Blogs > Your Money

Dave Patterson and Erin Preston, a father-daughter team of Certified Financial Planner® licensees, provide thoughts and suggestions on a broad collection of personal finance topics.  Information provided in this BLOG is intended to be of a general nature and may not be appropriate for all situations.  Readers should consult with their own financial advisors before relying on any information contained herein.

Tuesday, October 6, 2009

Managing Your Credit Score – Part II

Our last post discussed the importance of having a high credit score in order to minimize credit card, mortgage and car loan interest rates. We also noted how low credit ratings can lead to higher insurance premiums in some states.

This post focuses on some of the various factors that have an impact on your credit rating. A recent Wall Street Journal article titled “Credit Scores: What You Need to Know” (September 9, 2009) outlined some of the common myths about your credit score.

First, the article points out, your credit score has little to do with your overall financial situation. It doesn’t reflect your income, assets or whether you pay your utilities or rent on time.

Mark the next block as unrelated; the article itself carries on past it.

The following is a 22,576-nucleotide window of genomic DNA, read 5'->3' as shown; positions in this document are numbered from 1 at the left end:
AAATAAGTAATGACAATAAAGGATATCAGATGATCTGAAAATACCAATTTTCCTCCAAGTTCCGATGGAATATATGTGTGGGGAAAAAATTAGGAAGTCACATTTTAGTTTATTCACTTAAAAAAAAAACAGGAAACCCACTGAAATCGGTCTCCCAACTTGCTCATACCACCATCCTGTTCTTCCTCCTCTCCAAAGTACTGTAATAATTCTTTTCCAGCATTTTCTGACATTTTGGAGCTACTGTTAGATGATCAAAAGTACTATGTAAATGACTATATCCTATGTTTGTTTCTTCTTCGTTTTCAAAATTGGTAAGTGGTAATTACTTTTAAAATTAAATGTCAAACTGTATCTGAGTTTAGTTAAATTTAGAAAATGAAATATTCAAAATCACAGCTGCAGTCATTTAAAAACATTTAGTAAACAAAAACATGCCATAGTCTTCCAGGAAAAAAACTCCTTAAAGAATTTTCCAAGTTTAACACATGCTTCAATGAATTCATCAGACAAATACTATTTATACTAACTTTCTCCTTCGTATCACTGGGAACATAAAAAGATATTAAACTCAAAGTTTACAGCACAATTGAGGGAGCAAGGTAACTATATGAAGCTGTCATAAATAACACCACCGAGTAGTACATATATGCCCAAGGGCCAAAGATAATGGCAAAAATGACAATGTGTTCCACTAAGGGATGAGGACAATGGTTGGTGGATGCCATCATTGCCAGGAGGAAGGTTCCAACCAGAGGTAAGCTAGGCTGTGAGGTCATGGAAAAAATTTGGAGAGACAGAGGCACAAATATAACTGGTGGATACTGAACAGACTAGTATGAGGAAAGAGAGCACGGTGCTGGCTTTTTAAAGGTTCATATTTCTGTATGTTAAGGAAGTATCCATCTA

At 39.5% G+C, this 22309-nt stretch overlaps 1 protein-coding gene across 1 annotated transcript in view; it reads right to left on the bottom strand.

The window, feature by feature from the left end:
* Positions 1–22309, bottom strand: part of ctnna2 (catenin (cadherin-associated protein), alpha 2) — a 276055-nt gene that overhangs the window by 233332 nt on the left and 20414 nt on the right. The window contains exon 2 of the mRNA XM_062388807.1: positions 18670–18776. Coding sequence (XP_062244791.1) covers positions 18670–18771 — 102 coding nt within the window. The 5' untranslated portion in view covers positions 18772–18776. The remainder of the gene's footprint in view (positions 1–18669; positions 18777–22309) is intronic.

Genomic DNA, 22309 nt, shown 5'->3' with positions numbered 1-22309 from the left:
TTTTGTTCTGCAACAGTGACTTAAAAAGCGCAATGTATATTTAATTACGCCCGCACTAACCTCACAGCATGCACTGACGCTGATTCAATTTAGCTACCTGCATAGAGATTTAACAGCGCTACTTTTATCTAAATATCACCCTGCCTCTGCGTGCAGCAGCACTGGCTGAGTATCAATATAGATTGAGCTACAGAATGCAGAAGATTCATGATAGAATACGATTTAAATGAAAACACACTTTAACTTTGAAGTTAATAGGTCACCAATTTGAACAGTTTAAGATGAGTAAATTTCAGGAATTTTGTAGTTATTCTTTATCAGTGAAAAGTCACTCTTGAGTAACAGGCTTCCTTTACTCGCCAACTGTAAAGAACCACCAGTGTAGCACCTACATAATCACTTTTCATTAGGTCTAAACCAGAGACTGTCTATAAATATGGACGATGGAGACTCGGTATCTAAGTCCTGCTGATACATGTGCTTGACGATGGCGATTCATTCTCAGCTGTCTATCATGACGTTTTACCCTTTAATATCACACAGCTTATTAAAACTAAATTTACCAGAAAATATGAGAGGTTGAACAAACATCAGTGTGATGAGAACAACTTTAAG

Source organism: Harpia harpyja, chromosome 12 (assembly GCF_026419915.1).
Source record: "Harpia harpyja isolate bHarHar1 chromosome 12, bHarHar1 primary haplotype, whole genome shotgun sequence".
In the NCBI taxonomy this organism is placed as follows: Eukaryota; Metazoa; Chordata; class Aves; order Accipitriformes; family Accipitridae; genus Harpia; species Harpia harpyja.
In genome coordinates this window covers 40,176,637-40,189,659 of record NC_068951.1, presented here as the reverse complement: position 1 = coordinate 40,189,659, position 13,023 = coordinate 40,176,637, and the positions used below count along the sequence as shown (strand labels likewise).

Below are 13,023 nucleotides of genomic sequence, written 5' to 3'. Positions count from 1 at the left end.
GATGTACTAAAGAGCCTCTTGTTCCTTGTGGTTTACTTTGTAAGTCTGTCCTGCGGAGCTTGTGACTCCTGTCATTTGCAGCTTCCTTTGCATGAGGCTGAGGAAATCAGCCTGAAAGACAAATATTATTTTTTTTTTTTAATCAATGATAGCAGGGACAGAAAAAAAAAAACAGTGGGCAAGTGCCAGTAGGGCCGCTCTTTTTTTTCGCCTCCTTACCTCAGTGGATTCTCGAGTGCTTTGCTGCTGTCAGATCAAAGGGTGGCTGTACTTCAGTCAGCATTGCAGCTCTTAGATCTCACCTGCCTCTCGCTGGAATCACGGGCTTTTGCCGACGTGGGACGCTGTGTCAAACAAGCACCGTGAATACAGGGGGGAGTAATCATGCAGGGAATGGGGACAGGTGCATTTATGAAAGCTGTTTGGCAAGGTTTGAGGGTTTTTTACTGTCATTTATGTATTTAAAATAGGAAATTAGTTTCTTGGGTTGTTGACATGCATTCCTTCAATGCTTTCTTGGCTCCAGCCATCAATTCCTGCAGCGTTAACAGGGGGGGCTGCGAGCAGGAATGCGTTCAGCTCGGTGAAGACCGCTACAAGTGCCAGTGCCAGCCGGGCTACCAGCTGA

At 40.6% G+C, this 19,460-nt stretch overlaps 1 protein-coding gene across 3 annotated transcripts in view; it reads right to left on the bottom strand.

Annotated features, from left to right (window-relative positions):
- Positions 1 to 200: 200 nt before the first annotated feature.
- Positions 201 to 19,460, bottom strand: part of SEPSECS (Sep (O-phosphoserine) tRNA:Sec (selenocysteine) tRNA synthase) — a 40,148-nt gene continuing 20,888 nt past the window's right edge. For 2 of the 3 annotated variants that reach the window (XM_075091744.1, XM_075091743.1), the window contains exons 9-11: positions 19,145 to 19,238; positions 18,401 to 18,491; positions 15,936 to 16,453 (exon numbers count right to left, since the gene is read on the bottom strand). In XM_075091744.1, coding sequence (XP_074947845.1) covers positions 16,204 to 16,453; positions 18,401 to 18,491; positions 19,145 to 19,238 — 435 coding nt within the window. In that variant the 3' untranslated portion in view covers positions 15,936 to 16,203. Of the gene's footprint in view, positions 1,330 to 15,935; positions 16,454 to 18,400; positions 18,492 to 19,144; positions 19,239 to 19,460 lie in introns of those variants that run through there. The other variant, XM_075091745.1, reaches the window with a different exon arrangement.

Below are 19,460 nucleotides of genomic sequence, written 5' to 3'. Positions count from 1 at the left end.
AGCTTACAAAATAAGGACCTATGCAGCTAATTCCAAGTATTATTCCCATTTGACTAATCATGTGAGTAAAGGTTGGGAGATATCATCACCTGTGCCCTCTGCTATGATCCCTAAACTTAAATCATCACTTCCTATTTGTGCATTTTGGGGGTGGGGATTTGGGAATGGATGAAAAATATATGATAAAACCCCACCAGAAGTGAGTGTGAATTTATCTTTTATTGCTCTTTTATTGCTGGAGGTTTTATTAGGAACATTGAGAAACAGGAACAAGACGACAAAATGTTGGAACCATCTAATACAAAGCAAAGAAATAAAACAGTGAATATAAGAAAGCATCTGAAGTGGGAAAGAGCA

Secondly, paying off your credit card every month, while a good financial trait has no impact on your credit score. Nor does carrying a balance have an impact. One of the most critical factors is how much of the available credit you’ve used. The article points out that you need to keep your balance under half of your limit in order to minimize the effect on your score.

One of the most important factors, the article points out, is paying your credit card, car lease, and mortgage payments on time. A late payment can impact your score for up to a year. If you miss a credit card payment, pay it as soon as possible. Credit card companies typically wait about a month before reporting late payments.

It’s also recommended that you don’t close accounts you’re not using. Let the issuing companies close them instead. A long credit history of both open and closed accounts can help you.

Finally, the article points out that inquiries into your credit report can lower your score, even if you weren’t applying for a loan. When making large purchases, merchants may check your credit, so it may pay to ask about merchant’s policies and shop around to avoid unnecessary inquiries.

Paying attention to your use of credit can have a huge impact on your financial future. Keep the above facts in mind to help minimize your credit score.


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